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    Main » 2014 » January » 29 » Cymatics at the Smithsonian
    10:18 PM
    Cymatics at the Smithsonian
    In 2012 we were asked by Deborah Stokes, curator for education at the Smithsonian, if it would be possible to image some 'songs of stars' for their African Cosmos Stellar Arts exhibition which was planned to run through to December 9th 2012. We were delighted to have been asked. Their exhibition, which was a great success with adults and young people was an important milestone for the CymaScope and it will help the instrument gain acceptance as a useful scientific tool.

    The atomic processes within the atomic furnace of stars create sounds as a result of the high-energy collisions between atomic particles. These sounds cause the starlight to vary minutely, tiny modulations that can be detected by sensitive instrumentation, then demodulated, recreating the original sounds in the laboratory. Analysis of the star sounds can help asteroseismologists gain a better understanding of the atomic processes with a given star.

    The star sounds were processed by the following scientists:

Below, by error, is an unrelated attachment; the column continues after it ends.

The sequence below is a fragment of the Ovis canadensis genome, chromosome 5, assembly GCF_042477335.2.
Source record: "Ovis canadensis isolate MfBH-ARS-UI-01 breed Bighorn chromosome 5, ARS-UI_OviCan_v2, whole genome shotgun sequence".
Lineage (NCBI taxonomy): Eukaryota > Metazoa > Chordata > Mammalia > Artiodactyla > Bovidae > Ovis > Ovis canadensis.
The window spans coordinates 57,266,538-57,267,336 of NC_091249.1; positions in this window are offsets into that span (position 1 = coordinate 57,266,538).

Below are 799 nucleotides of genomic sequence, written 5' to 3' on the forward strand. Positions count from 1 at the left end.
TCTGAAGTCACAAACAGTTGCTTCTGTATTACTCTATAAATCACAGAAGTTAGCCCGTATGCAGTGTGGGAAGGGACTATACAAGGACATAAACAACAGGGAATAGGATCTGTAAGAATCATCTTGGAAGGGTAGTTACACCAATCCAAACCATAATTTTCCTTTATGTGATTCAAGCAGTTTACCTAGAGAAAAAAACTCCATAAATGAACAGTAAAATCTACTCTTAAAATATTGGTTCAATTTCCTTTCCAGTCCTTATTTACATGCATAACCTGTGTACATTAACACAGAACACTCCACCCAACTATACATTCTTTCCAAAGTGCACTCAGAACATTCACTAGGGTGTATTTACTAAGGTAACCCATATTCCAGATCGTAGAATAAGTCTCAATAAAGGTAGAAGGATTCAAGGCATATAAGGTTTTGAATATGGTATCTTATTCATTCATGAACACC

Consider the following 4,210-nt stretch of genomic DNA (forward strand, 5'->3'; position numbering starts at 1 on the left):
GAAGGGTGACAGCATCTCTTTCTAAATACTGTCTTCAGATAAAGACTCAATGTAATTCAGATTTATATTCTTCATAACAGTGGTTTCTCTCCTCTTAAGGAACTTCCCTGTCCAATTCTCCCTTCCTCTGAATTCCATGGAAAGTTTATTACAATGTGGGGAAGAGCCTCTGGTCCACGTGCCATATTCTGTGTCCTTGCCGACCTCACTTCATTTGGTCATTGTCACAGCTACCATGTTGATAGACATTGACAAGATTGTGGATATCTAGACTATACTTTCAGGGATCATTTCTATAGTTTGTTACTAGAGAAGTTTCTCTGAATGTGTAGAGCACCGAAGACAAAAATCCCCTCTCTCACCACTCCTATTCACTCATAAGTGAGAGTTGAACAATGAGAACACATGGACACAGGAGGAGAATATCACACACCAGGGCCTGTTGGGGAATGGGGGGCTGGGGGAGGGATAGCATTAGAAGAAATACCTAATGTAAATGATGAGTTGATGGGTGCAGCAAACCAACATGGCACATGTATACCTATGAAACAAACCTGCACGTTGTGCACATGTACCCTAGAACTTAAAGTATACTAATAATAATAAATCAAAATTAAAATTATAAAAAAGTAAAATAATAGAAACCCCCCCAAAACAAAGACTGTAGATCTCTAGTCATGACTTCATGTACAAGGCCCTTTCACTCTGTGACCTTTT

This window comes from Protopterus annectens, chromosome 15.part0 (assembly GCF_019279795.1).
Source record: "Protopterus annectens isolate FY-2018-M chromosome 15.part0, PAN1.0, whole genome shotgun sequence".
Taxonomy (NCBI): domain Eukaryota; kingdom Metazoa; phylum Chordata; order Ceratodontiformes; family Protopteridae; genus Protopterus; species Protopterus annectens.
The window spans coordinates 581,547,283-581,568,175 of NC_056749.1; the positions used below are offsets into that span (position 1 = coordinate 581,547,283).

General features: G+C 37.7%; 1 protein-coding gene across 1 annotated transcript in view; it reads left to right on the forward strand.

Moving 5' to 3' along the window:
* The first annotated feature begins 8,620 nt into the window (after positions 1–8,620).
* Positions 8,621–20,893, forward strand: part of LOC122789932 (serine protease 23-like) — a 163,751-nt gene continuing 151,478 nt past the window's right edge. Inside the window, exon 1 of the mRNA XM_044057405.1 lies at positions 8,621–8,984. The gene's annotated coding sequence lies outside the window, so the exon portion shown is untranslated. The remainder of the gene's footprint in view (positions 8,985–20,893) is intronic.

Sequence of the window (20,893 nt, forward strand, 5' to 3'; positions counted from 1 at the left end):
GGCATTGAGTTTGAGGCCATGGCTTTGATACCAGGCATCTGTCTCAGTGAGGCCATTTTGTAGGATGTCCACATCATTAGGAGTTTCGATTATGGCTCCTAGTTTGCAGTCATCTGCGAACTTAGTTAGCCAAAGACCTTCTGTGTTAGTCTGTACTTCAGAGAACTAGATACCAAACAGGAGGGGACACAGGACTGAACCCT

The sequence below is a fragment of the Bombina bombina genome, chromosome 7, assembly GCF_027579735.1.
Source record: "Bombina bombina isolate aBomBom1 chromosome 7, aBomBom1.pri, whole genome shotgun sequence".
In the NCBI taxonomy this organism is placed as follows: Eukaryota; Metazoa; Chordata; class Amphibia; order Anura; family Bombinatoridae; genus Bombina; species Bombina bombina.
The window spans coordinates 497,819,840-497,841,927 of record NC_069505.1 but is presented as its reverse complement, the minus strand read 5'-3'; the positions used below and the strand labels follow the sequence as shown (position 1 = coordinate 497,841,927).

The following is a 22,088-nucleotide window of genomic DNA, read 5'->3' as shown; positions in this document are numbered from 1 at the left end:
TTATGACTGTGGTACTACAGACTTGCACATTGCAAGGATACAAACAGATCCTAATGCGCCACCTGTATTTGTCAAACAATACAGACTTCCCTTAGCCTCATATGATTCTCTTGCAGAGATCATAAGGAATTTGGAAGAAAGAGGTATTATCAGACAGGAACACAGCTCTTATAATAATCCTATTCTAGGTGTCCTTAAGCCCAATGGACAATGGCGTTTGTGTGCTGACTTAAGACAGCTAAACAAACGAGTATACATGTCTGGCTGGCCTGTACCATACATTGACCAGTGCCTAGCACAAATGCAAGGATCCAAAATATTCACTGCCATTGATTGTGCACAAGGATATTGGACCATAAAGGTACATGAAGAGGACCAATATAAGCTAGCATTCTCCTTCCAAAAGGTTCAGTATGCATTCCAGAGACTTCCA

Star: RR Lyrae
    Dr Elisabeth Guggenberger,
    University of Vienna, Austria
    Star: Chi Hydrae
    Dr Conny Aerts and team, University of Leuven, Belgium.
    Sound file created by: European Southern Observatory.

    Star: PG1159+035
    Michael Breger,
    Department of Astronomy, University of Texas, USA.

    Star: Sun
    Dr Guenter Houdek and Dr Douglas Gough,
    University of Vienna, Austria.

    The star sound files were fed into a CymaScope, which makes the periodicities in the sounds visible by imprinting them on the surface of ultra pure water, thus transcribing the sound periodicities to periodic wavelets, effectively rendering the sounds visible. The CymaScope imagery was captured on-camera and sent to James Stuart Reid who provided colorization and titles. The completed videos were then sent to the Smithsonian where Michael Briggs used them to create the "Star Station," a booth where visitors experienced the star-sounds-made-visible, the first time such an exhibit has been achieved. Visitor reaction to the Star Station was very positive and children, in particular, loved it. Inspiring children to explore the field of cymatics is an important part of our ethos.

    The Smithsonian web site article is here:

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